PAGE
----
The world's biggest tech megashow, the Consumer Electronics Show (CES), gets underway in Las Vegas this week, with organizers hoping to recapture the excitement of years past after two years marred by the coronavirus pandemic.
Here are some things to look out for in this year's edition.
In January 2020, more than 117,000 people attended the Las Vegas extravaganza just weeks before Covid-19 would send much of the globe into lockdown.
The 2021 edition took place virtually and a hybrid version held last year saw about 40,000 visitors, after a sudden upsurge in the Omicron variant kept attendees away from the Nevada desert.
"People are excited to head back to Las Vegas for CES 2023, and it will rock," said Gary Shapiro, President of the Consumer Technology Association and organizer of the annual jamboree.
The organizers are hoping to reach more than 100,000 participants.
The presence of auto companies will be the biggest ever this year, with nearly 300 exhibitors grouped in a dedicated hall with keynote events by Stellantis, BMW and other heavyweights.
"This year, it's going to feel like you're almost at an auto show," said Kevan Yalowitz, global software & platforms lead at Accenture, the consultancy.
Even though the promise of driverless cars is taking longer than expected to materialize on the roads, companies will once again be promoting innovations that mainly involve replacing the human driver.
Another highlight will be software for cars: auto operating systems that can be updated remotely, much like for a laptop or smartphone.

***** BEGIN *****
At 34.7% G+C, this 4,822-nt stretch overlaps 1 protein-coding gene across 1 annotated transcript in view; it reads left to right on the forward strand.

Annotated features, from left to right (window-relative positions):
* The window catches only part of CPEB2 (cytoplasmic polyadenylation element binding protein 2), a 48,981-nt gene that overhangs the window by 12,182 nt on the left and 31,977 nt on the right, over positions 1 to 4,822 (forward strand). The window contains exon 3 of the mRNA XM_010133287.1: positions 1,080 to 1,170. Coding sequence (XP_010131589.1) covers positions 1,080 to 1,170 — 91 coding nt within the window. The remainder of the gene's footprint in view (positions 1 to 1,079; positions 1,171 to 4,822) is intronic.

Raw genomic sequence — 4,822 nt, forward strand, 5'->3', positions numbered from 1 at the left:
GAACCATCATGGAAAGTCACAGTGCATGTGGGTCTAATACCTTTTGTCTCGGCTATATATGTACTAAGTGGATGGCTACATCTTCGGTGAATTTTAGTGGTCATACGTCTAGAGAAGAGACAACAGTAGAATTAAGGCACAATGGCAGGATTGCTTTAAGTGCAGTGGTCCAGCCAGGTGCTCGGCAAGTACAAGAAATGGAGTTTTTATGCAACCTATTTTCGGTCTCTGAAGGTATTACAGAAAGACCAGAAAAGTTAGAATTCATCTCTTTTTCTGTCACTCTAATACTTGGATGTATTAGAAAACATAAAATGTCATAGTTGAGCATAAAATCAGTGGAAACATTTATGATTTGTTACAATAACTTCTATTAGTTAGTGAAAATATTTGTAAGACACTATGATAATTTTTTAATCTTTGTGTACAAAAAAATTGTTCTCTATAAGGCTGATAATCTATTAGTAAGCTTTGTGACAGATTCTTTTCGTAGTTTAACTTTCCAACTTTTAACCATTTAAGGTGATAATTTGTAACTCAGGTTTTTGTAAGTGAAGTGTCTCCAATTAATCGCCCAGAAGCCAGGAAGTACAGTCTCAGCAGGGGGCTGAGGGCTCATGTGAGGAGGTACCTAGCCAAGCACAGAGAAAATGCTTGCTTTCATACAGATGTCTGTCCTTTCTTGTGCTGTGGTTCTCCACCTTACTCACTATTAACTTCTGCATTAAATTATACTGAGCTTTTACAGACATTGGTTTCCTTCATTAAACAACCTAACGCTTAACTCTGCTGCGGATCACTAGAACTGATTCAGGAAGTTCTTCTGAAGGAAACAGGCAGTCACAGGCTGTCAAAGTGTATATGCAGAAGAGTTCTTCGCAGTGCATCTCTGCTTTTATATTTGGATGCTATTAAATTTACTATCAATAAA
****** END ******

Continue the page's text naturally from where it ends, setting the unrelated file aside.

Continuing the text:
These programs could "tweak the user experience (like speed limits or maintenance) at a moment's notice and identify issues that can be addressed without consumers even really knowing that they were addressed," said Yalowitz.
Last year's CES was dominated by the idea that virtual reality, accessible through a variety of headgear from a wide group of companies, would be the internet of the future.
A year later, the blind faith in the metaverse has taken a blow, brought down by the difficulties suffered by Meta, the company formerly known as Facebook, that gambled its future on building a virtual world embraced by all.
Despite Meta's big bet, the metaverse "is still not a mainstream category just yet," said Creative Strategies analyst Carolina Milanesi.
However, virtual worlds will continue to be a big part of the CES as Meta and others keep trying to convert the skeptics, she added.
Last year, a quiet revolution took place far from the headlines and experts believe it will make a big difference when it comes to connected devices.
A new norm known as Matter was agreed in October meaning that devices built specifically for Amazon's Alexa or Google's Nest are now interoperable -- creating a massive opportunity for developers that can innovate and reach the widest possible audience.
"The first version of the standard is out, a handful of products have passed certification, and there are going to be many more on the floor at CES," said Techsponential analyst Avi Greengart.
"We will really see the Matter devices come together with door bells, vacuum cleaners and more," he added.
The importance of consumer technology in facing the challenges of climate change has been a recurrent theme at CES, though events rarely draw the crowds of connected automobiles or the latest gaming gadgets.
Given the higher priority put on the environment by companies and governments, green tech will be given a bigger place and even its own venue at CES this year.
Companies will also tout their sustainable outlook, pointing to recyclable material in products and their low carbon footprint.